So-called «supercoils» change the behavior of DNA, opening a new role for topology in the study of life.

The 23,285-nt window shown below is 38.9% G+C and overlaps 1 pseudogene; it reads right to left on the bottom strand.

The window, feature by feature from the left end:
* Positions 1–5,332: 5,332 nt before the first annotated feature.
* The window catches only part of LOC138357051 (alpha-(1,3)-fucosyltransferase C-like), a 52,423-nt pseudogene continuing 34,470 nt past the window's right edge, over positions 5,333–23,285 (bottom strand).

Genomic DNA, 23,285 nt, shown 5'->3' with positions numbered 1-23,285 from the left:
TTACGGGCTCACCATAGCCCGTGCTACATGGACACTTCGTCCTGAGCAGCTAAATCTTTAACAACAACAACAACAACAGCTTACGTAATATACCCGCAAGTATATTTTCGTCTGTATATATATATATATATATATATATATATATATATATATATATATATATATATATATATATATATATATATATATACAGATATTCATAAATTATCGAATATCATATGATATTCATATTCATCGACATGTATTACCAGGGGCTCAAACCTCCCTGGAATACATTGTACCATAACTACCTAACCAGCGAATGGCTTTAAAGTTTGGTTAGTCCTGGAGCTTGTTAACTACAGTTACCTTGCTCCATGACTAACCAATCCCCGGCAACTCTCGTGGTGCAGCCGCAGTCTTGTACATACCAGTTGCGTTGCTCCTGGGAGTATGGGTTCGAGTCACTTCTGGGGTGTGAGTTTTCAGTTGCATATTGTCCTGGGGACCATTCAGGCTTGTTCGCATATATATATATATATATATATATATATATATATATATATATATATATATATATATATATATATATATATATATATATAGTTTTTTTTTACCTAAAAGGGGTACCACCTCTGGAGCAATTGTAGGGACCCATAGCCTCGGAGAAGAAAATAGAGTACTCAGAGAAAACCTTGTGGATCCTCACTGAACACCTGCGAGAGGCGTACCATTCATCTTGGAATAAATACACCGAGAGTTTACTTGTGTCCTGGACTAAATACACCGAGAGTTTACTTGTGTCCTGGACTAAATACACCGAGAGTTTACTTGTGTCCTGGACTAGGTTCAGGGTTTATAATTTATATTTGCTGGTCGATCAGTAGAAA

DNA is probably best known for its iconic shape — the double helix that James Watson and Francis Crick first described more than 60 years ago. But the molecule rarely takes that form in living cells. Instead, double-helix DNA is further wrapped into complex shapes that can play a profound role in how it interacts with other molecules. “DNA is way more active in its own regulation than we thought,” said Lynn Zechiedrich, a biophysicist at Baylor College of Medicine and one of the researchers leading the study of so-called supercoiled DNA. “It’s not a passive [molecule] waiting to be latched on to by proteins.” [more⇒]
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